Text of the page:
June 23, 2013 at 6:20 am #416266
No it doesn’t stand for what you might think.
PMS akaPoor Man’s Strad originally designed by Troels Graveson and inspired by Sonus Faber’s Stradavari.
Rather than doing a direct copy of Troel’s version I have done a little redesign to accommodate drivers that are readily available here in New Zealand.
As the name implies the idea is a cost effective, but top performing speaker.
I have opted for a design that is in terms of size. Rather than use a 10 or 12 inch driver the PMS ( my version) will be based around an 8 inch (200mm) woofer, 5 1/4 inch (135mm Kevlar )mid range and a 1 (25mm) inch Titanium tweeter.
The design calls for a 49 liter enclosure, of which 7 liters are for the mid/tweeter enclosure, with a further 4 liters for internal framing and speaker displacement.
Minimum requirements for the woofer enclosure is 38-40 liters, tuned to 41.62Hz.
Today I drew the plans onto some 3 mm Mdf sheet, made the pattern for the interior frames, and constructed the mid/tweeter enclosure and locked it all together with some stabilizing edging. Once the laminated curved sides have been made and fitted, the stabilizer sides pieces will be removed and some hardwood edging will be fitted. Solid hardwood will be used for the front and rear baffles, with Rimu veneer for the sides
First sub-frame ready for the sides & baffles.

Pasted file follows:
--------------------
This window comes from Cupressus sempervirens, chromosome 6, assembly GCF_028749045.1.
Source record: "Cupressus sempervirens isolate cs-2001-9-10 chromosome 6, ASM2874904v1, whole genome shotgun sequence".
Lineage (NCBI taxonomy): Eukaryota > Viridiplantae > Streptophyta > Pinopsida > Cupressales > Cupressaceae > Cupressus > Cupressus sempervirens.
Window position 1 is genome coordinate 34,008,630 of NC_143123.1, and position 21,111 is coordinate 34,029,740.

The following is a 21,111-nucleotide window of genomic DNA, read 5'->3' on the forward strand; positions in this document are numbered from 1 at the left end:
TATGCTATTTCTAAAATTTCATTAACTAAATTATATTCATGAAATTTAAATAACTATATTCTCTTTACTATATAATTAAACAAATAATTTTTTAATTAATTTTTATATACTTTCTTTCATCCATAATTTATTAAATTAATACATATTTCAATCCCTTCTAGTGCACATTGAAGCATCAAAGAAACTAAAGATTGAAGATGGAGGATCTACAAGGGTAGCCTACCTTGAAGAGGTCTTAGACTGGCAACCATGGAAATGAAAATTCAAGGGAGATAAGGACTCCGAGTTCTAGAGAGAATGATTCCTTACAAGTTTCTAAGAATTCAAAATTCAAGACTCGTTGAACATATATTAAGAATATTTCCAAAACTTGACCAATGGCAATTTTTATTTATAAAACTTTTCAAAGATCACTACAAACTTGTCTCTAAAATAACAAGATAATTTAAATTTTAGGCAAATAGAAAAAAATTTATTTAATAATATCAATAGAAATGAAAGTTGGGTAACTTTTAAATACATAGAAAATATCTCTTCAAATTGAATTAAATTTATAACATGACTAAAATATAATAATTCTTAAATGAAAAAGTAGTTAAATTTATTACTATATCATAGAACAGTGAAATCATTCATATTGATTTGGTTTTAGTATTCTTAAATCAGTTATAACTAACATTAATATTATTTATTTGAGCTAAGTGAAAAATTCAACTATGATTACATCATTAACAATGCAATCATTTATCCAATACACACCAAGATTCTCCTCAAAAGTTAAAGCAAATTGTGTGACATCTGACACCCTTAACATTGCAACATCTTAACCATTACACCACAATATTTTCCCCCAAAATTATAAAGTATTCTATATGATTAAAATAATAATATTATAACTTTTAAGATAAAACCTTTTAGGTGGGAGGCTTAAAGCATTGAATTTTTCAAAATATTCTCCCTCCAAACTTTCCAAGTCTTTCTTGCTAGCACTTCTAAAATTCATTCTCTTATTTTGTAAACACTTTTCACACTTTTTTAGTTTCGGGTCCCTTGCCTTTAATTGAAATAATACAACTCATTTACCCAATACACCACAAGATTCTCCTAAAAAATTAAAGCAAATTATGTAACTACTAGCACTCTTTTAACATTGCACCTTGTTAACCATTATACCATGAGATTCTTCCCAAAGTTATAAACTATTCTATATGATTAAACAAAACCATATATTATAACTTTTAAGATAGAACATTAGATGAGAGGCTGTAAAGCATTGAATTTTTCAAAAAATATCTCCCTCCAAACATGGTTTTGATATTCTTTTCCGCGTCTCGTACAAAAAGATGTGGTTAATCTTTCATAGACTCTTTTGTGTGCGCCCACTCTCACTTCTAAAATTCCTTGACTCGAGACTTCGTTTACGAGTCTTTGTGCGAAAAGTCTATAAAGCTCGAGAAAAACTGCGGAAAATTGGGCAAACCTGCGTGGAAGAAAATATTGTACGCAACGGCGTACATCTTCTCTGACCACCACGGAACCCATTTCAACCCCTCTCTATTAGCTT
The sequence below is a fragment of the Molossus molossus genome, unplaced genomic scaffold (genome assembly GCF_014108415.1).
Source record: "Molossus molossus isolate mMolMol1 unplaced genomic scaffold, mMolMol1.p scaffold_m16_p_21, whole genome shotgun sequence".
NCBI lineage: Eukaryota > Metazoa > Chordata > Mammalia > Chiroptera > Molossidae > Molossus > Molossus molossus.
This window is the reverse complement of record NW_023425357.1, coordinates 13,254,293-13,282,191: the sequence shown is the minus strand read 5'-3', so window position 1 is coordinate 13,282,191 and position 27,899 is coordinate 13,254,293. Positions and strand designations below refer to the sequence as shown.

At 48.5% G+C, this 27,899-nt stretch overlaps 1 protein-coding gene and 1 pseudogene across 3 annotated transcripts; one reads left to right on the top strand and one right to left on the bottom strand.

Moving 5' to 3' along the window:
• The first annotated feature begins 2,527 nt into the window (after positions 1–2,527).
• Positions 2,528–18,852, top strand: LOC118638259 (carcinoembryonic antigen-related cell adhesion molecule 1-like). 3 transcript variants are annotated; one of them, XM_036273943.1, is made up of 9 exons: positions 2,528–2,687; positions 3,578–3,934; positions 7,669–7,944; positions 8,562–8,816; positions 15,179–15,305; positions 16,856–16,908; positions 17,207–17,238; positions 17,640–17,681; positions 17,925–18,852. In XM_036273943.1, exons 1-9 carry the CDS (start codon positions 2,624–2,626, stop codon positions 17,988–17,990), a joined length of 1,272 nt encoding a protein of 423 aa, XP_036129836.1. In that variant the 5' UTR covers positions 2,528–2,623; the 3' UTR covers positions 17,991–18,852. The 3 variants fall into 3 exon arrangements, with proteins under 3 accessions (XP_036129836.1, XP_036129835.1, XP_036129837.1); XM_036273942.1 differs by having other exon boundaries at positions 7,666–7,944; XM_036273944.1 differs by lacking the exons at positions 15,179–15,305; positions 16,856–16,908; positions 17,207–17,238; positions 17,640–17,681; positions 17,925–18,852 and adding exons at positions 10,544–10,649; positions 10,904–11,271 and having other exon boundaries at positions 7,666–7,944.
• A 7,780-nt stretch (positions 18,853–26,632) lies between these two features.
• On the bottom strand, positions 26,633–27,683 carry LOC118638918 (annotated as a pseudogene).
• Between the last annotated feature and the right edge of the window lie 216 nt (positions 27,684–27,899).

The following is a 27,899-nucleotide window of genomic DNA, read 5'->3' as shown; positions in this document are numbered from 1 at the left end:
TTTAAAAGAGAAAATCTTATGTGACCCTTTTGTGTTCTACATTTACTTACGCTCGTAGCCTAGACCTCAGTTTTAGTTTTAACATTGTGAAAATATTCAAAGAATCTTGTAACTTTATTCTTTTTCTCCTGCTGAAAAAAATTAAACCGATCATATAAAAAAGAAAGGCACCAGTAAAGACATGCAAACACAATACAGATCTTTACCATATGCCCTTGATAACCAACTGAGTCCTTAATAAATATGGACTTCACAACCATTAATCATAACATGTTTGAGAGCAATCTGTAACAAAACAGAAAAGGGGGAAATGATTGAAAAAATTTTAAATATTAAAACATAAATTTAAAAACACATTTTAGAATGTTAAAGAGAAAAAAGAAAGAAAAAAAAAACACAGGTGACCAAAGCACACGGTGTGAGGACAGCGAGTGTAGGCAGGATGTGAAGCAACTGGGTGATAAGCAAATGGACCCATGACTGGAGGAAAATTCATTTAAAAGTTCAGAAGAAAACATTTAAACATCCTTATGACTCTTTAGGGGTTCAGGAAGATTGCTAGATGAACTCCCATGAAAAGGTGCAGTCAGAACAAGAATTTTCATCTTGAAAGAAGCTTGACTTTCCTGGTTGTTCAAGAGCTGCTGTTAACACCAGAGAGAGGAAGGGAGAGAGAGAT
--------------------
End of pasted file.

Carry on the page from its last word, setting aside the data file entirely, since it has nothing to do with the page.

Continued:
Bare frame dimensions are 1020mm x 498mm (final sizes will be larger in width once edge trim is fitted.)
Frame & speaker positioning.A Recovering Audioholic ---- " Geez I Missed You 33 & 1/3rd"June 23, 2013 at 9:42 pm #416282
- Posts: 9657
A pal made a set of Troel’s PMS a couple of yrs ago.
Used Seas drivers IIRC.Dark Lantern blog - http://darklanternforowen.wordpress.comJune 23, 2013 at 11:26 pm #416283
- Posts: 776
Plenty of pics, please! I do like a good speaker build.:DWellingtonJune 24, 2013 at 5:40 am #416300
Will do, I usually take a whole lot of pics as its a way of being able to visually refer to at a later date.A Recovering Audioholic ---- " Geez I Missed You 33 & 1/3rd"June 24, 2013 at 6:59 am #416304
- Posts: 118
Awesome! Will have to come out and have a listen to your builds some time. Good luck with this one.June 30, 2013 at 5:14 am #416548
This weekend saw the finishing of the sub-frame and the beginning of the skin process.
As I didn’t want to risk having the possibility of lines showing using Troels version I have opted for a 6 ply skin comprised of 3mm Mdf with a Rimu ( or similar ) veneer to finish. The baffle will be a textured matt black, as will be the rear of the enclosures. The wood veneer sides will be stained, possibly Rosewood or a dark red of some sort. Alternately I could use some nicely figured Macrocarpa and go for a lighter finish. Any thoughts?
To date total workshop time is 9 1/2 hours.
As it was woefully cold this morning I modeled the basic crossover layout.
Suggestions always welcome. More next week hopefully.A Recovering Audioholic ---- " Geez I Missed You 33 & 1/3rd"June 30, 2013 at 5:18 am #416549July 3, 2013 at 1:39 am #416629
- Posts: 208
Looking damn good. All these DIY speaker projects are giving me ideas….expensive ideas…July 7, 2013 at 9:56 am #416816
The skinning process didn’t work too well so I have used slotted Mdf as Troels and others have. Spent today sanding and filling air gaps and sealing around the mid/tweeter chamber. I doubled the amount of cuts in the Mdf and that smoothed out the shape very nicely.
As its my birthday today, I’ve been a little lazy, but I have been remodeling the crossovers for a variety of different drivers and configurations. Did the same to the box model and now have what I think should be the final design for the tuning and port size/length worked out.